You show how Diane had to sorta play a role after her son’s death, that of the grieving mother. But she didn’t do much of the public speaking — she left that to her husband, who delivered all the fiery, impassioned statements to the media.

I feel like she was swept into that whole dynamic because of Moses, and she didn’t want to be. She had lost her son, and she wanted to grieve and not be out there in marches getting watermelon thrown at her. And I feel like she has grown over the years, although the pain of having Yusuf taken from her is still raw. It was very painful [for her], but she understood the value of having Yusuf’s name evoked on a large scale [because] it would be helpful to others and would bring justice to what happened to her son. She went through it despite the pain.

I really admire her strength, and I really enjoyed speaking with her — because she didn’t want to talk, and couldn’t talk, back then. And now that she has, she’s just being really straight-up honest about what she went through, and what she liked and what she didn’t like. And I appreciate that.

Joey Fama also speaks on camera. Was that challenging to get him to talk?

Nah, I think he was willing to talk. [Laughs] The difficult part was just the red tape of bringing the camera crew into the prison. He seemed like he was being open with me — to a certain extent. But I think he was willing to talk so that he could probably convince people of certain things — which, I guess, that would be what anybody would try to do. But I was happy to at least give him the floor so he could speak. It was only him and Russell who had the courage to participate when it comes to the people from Bensonhurst. 

He did have his lawyer in the room. [Laughs] He was very careful about that. And I think that was a smart move. But I was happy to hear his perspective. When I asked him about racism growing up, he pretty much said he didn’t see it. I think that’s a small indication of how easily we can be blind to how we’re raised within a biased world. We’re not aware of it at all until maybe much later — or until a tragedy strikes.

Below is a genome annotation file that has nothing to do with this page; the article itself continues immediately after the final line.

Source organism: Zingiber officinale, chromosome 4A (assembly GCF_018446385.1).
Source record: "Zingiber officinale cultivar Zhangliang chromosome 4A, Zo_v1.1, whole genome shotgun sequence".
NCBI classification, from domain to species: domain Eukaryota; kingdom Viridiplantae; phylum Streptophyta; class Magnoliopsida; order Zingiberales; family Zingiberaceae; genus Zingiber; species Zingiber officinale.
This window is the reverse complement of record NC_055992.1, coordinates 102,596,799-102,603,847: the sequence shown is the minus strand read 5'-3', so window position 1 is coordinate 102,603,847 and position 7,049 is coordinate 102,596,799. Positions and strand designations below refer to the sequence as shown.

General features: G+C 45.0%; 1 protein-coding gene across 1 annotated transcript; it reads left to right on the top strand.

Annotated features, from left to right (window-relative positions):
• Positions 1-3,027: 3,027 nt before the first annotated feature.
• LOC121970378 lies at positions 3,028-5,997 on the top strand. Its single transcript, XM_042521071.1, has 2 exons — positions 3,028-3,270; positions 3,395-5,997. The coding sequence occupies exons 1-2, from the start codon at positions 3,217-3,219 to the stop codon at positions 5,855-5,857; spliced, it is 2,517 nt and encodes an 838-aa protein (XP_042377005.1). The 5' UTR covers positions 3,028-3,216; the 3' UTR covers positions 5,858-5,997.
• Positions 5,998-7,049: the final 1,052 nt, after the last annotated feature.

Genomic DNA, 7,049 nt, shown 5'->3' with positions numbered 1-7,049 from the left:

Fama is eligible for parole in 2022. I have to assume he spoke to you partly for that reason.

I would think that would be the only reason he would. But I don’t know if it did help him. I don’t know if he came across in a way that he thinks he did. 

He’s long contended that he’s innocent he says he didn’t shoot Hawkins. It’s fair to say you don’t believe his innocence or think his imprisonment was some great miscarriage of justice?

I’m honestly afraid to speak frankly about it. This is someone who is in prison, and prison is a horrible place for anybody. But at the same time, of all of the people that I’ve spoken with and the research I’ve done, absolutely zero has come to me that says that something went horribly wrong in the criminal justice system, in relation to him.

It’s shocking watching the archival footage of racist white men in Bensonhurst making derogatory comments about Black people while insisting that they themselves aren’t racist. Thirty years later, how similar is Bensonhurst to how it was back then, demographically?

Bensonhurst is different now, but it’s still very much Italian. There is a strong Asian community that has grown in Bensonhurst, so I think it’s very much an Asian town and it’s also an Italian community. But from the research that I’ve done, the Italian community in Bensonhurst have migrated primarily to Staten Island. So, it’s a little bit  more [diverse], but it’s not like you see a rainbow of colors there.

Gibbons suggests that Sharpton did more harm than good with his marches — essentially enraging locals who would then just double down on their racist attitudes because they felt attacked. You included Gibbons’ comment in the movie: How do you feel about what he said?

I disagree with that statement. If I’m trying to understand where he’s coming from — if he’s saying that the marches through Bensonhurst by Al Sharpton agitated the community and made people who already hated the idea of Black people coming through Bensonhurst hate that even more — I think it’s possible. But I also think, “Who cares?” Like, who really cares? It’s like you go to a doctor and they give you a replacement heart because you need it, and then you complain, “Oh, I have a scar here.” Look, we’re healing people here. We’re getting justice here.